Key role for HSA in Government’s return to work plans

As the Government, with employers and trade unions, strives to get agreement on a national return to work protocol, the HSA has been assigned the key role in the protection of workers’ health and safety.

The Government’s Roadmap for Reopening Society & Business states the national protocol is being finalised by the Government, employers and trade unions, with the assistance of the HSA. The role envisaged for the Authority is one of inspection and enforcement, to ensure compliance with the Government’s rules on return to work.

The Government says employers, employees and the public will need to have confidence that they will continue to be protected in going about their business. The Roadmap notes that there are existing monitoring and enforcement mechanisms across a number of state departments and agencies. Those mechanisms will, it is stated, need to evolve as the process of restarting economic activity develops.

While the involvement of the HSA in the Government’s return to work plans has been discussed at the Labour Employer Economic Forum (LEEF) for some weeks, the proposed role for the HSA was thrust in to the forum of public debate when ICTU general secretary, Patricia King, speaking on Workers’ Memorial Day, said the national protocol must address the issue of health and safety and the HSA as the regulator must be involved (see HSR News Briefing, Tuesday April 28th).

The wording in the Roadmap that the national protocol is being finalised suggests the Government was having difficulties getting agreement between employers and trade unions. Speaking on the RTE television news just after the Taoiseach, Leo Varadkar addressed the nation, RTEs employment correspondent Ingrid Miley quoted Ms King as saying the national protocol is not yet sorted out. What has been proposed is not acceptable to ICTU, which believes the safety at work protocols are not up to standard.

The publication of the Roadmap has been welcomed by Ibec, whose CEO, Danny McCoy, says the roadmap will assist greatly with a phased, safe and much-needed return for businesses which have been closed as a result of the Covid-19 measures.

Speaking to HSR following the publication of the Roadmap, HSA chief executive Dr Sharon McGuinness said the Authority will be working with and supporting the Government to implement the national protocol and achieve the objectives of a safe and healthy return to work.

EMPHASIS ON RETURN TO WORK
It is clear from Ms King’s remarks and the Government’s wording in the Roadmap that a lot of negotiation between the Government, the employer representative bodies and trade unions remained to flesh out the national protocol on a safe return to work.

The Roadmap sets out five stages on return to work. During the first phase from May 18th to June 7th:

Registered childcare workers will be able to provide support in an essential healthcare worker’s home.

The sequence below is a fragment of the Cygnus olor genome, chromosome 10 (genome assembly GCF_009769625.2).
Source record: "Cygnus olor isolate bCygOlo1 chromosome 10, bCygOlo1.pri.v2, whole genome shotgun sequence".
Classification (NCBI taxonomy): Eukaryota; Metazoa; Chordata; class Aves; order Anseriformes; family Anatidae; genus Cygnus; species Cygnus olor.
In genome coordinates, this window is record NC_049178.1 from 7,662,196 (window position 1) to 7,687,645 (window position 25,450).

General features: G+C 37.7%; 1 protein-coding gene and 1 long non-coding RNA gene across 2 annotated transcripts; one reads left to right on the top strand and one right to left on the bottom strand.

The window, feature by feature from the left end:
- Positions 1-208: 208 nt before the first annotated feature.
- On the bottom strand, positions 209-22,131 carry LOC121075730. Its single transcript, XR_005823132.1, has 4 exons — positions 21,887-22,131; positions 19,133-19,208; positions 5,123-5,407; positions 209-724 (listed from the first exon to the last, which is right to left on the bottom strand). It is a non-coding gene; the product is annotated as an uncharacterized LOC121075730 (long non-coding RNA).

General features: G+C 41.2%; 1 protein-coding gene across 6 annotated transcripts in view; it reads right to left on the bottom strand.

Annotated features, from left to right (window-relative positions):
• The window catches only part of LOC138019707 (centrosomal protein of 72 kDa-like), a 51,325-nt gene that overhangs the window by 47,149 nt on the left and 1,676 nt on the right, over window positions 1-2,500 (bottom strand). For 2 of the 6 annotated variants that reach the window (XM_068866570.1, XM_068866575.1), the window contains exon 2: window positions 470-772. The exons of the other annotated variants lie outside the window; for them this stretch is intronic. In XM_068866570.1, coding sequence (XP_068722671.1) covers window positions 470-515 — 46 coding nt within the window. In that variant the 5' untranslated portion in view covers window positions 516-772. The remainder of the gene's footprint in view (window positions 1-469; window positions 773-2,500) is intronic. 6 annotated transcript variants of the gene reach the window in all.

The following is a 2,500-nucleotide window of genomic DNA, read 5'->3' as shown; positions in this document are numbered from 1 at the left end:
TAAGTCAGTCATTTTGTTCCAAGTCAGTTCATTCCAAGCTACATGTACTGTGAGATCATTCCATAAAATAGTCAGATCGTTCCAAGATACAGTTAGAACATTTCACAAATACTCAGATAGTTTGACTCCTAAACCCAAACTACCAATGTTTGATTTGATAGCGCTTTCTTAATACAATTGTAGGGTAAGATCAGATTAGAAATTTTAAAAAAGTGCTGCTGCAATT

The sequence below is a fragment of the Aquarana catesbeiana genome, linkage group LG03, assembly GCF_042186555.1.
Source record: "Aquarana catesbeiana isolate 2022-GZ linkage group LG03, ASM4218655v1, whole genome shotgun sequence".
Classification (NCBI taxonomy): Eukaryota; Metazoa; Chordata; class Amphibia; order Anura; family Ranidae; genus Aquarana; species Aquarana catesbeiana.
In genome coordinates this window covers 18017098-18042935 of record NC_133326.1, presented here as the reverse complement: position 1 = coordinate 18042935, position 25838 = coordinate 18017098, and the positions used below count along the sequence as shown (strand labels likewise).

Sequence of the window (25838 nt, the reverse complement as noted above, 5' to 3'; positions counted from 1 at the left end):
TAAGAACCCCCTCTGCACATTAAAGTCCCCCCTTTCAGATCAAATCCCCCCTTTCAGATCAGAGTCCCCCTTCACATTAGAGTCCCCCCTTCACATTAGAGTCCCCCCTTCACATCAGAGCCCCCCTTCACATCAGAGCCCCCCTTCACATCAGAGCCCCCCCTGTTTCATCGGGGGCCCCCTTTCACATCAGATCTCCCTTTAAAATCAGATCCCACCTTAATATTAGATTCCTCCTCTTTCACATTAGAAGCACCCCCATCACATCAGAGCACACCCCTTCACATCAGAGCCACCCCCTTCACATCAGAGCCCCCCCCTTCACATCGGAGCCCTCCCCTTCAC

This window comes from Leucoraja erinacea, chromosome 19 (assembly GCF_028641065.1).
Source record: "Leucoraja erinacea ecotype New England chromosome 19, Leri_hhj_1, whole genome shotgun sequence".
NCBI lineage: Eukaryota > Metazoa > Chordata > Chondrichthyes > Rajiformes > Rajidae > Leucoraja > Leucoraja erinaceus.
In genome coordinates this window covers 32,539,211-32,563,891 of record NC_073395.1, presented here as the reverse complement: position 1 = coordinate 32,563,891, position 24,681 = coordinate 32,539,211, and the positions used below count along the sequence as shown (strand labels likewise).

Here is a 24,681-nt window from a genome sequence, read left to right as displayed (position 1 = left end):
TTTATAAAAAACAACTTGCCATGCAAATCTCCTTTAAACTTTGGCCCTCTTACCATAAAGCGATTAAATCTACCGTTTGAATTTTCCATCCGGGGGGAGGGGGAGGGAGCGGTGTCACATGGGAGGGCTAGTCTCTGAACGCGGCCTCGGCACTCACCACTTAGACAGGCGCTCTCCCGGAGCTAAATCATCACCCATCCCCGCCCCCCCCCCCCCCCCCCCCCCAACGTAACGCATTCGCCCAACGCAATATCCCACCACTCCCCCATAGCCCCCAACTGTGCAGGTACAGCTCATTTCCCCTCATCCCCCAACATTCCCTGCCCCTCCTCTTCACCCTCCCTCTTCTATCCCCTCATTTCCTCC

Schools will be open to allow teachers access for organisation and distribution of remote learning.
Applying a risk-based approach, outdoor workers (construction workers and gardeners) will be permitted to return to work.
Continued remote working by all businesses that can do so.
Open hardware stores, garden centres, farmers’ markets.
During the second phase from June 8th to June 28th:

Allow phased return of solitary and other workers who can maintain social distancing;
Open marts where social distancing can be maintained;
Open small retail outlets where numbers can be controlled;
Open libraries.
During the third phase from June 29th to July 19th:

Open creches, childminding places and pre-schools for children of essential workers;
Phase in the opening of non-essential retail outlets with street level access;
Open cafes and restaurants where social distancing can be applied and strict cleaning in operation.
During the fourth phase from July 20th to August 9th
Open creches, childminding and pre-schools on a phased basis for children of all workers;
Loosening restrictions on services such as hairdressers and barbers;
Open museums and galleries, religious places of worship, and public swimming pools;
Open hotels, hostels, caravan parks on a limited occupancy basis, but hotel bars to remain closed.
The final phase commences on August 10th, allowing for the opening of:

Schools, universities and third level colleges;
Opening of enclosed shopping centres;
Open theatres and cinemas, gyms and dance studios.
The permitted openings are predicated on principles of social distancing, handwashing, sanitising and cleaning been observed. It is presumably against these standards that health and safety will be measured in the first instance.

In the event of a worker contracting Covid-19 because of occupational exposure, the principles of health and safety legislation and the hierarchy of prevention will apply.

Given that Covid-19 is an infectious disease for reporting purposes and as such is reportable to a medical health officer – but that viruses are biological agents – the Biological Agents Regulations will apply to many workplaces where their application would not normally arise. This will prove challenging for many, especially smaller businesses.

The issues for the Government, employers and trade unions, as they finalise the details of the national protocol, are far wider than inspection of workplaces, which has been the issue that has attracted attention in public debate. A lot remains to be done.

Source: Health and Safety Review